Paleo and vegan diet: two diet plans you might think of as the total opposite of one another. Although both have proven to offer multiple benefits to your body including weight loss, lower cholesterol, and even reverse diabetes, these two modern fad diet plans each consist of very opposing food groups. In the paleo diet( Paleolithic diet), also known as the caveman diet or stone-age diet, its followers only consume meat, fish, vegetables, fruit, and eggs. The food they thought to be mirroring the hunter-gatherer arrangement of our ancestors in the Paleolithic era. This diet avoids dairy products, processed foods, legumes, grains, vegetables, nuts, and seeds. On the other hand, veganism and its followers practice avoiding animal products in their diet, only consuming vegetables, fruits, nuts and seeds, and grains, and only sticking to plant-based products. They avoid cruelty and exploitation of all animals, thus the idea of prohibiting anything that comes from them.

Now, what if we combine these two opposing diet plans and make one plan that would offer doubled benefits to your health? This was exactly what Dr. Mark Hyman thought of when he founded the Pegan diet.

Dr. Hyman is the director of the Cleveland Clinic Center for Functional Medicine and a New York Times best-selling author, with a forthcoming book, “The Blood Sugar Solution 10-Day Detox Cookbook (March 2015). And yes, he coined the term “pegan”, a portmanteau of “paleo” and “vegan”.

According to him, “Although they might sound completely at odds, the truth is Paleo and vegan diets have more in common with each other than either have the standard American diet.”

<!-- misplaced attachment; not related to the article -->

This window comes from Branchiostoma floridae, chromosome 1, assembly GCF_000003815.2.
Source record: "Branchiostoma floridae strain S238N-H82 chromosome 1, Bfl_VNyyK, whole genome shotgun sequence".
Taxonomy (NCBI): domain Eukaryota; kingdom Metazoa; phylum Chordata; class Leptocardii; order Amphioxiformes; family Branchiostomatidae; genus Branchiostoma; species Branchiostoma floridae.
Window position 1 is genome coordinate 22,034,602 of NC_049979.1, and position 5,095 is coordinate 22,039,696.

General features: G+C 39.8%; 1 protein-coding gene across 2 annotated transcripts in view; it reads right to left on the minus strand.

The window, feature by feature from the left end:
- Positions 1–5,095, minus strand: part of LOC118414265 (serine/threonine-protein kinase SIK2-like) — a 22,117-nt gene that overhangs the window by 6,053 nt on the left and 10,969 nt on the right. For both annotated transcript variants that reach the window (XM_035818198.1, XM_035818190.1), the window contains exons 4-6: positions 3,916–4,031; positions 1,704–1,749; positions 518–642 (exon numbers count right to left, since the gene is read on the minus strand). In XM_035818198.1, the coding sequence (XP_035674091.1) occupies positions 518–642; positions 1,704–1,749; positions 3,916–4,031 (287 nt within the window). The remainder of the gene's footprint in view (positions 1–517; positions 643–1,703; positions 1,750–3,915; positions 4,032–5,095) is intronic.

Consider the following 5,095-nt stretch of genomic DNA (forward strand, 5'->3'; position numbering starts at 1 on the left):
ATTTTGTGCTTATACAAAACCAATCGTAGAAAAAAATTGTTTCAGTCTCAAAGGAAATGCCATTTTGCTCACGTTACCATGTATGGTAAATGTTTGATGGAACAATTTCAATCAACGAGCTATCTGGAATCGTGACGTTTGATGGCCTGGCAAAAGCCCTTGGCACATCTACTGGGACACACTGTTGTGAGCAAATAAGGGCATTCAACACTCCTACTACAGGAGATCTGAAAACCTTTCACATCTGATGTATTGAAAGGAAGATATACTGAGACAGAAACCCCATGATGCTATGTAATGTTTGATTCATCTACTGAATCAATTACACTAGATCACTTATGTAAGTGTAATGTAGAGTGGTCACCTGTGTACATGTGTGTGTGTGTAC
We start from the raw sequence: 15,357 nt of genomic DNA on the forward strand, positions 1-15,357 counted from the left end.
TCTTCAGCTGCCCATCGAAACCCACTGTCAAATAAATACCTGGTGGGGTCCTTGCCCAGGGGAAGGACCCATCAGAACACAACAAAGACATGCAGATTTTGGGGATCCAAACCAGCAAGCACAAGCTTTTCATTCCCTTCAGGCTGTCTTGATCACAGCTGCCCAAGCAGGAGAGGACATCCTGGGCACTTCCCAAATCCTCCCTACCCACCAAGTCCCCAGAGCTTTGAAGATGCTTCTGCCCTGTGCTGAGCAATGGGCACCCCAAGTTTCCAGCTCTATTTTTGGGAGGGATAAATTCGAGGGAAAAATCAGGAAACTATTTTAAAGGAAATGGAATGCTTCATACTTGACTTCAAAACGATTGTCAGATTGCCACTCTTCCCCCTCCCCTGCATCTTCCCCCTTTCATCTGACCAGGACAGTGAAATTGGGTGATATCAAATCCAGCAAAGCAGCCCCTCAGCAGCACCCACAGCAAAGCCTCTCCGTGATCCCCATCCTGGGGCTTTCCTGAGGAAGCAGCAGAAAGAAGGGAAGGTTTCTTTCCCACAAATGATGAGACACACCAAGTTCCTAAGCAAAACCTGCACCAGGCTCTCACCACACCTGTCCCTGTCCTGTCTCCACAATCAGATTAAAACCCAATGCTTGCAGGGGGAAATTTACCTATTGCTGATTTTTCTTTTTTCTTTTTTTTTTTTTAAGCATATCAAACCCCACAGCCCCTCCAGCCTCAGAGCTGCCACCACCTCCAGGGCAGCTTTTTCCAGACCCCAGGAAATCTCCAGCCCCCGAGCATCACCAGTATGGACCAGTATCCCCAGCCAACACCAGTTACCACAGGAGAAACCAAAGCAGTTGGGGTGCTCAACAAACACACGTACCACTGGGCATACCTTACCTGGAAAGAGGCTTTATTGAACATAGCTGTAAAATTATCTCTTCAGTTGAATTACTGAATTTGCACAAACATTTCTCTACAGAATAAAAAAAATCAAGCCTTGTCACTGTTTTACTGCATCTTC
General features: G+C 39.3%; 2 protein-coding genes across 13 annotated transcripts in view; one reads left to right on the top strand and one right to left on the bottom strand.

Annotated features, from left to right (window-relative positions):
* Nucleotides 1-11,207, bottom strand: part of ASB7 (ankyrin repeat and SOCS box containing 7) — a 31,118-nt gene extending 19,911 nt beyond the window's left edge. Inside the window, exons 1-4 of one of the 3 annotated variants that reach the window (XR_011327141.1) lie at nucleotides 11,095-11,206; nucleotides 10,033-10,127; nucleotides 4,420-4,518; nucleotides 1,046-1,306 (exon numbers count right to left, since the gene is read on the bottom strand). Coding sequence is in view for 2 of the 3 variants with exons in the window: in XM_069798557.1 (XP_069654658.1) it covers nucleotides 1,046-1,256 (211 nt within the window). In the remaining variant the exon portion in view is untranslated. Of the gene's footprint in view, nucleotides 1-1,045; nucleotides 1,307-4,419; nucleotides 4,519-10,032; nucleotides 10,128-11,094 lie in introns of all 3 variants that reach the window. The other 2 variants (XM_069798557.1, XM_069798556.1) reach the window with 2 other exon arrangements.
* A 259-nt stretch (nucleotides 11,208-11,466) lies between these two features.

Dr. Hyman further explains that “The foundational principles of both diets—real whole, fresh food in its natural state free of processed ingredients, refined carbohydrates, and additives—are the same.”

According to Dr. Hyman in a talk with RedBook in 2015, “Designed correctly, both a Paleo and vegan diet can provide health benefits like weight loss, lowered cholesterol, and reverse diabetes.”

There are a few characteristics both paleo and vegan diets share in common. One, according to Dr. Hyman, is that they both have a low glycemic level:

  1. Low in pesticides, hormones, and antibiotics
  2.  Low in refined carbohydrates, sugar, and flour
  3. High in good fats coming from nuts, seeds, avocados, and olive oil

Both diets prohibit the consumption of chemicals, sweeteners, and additives. They are also high in protein which is good for muscle synthesis and appetite control.

What are the things you can and can’t eat on a Pegan diet?

Pegan Diet

75% of the Pegan diet should consist of vegetables, fruit, plant-based foods, or nuts (bear in mind that everything listed below has a glycemic index of between 55 and 69). This could include:

  • Turnip, mustard, spinach, and various other greens
  • Cauliflower
  • Broccoli
  • Bamboo shoots
  • Leeks
  • Mushrooms
  • Peppers
  • Eggplants
  • Fruits with the same glycemic index such as mangoes, berries, pineapple, cherries, apples, pears, etc.
  • Omega-3 fats rich food such as avocados, olive oil, nuts

25% of the Pegan diet consists of meat, poultry, and fish. Sustainably sourced protein, as well as grass-fed, is what’s in favor. Choices are:

  • Beef
  • Chicken
  • Turkey
  • Salmon
  • Eggs
  • Shrimp
  • Legumes such as beans (source of fiber, but should be limited in consumption)
  • Natural sugars such as maple syrup, honey, dates, and coconut sugar

Just like any other diet plan, there are a few restrictions on a Pegan diet. They are: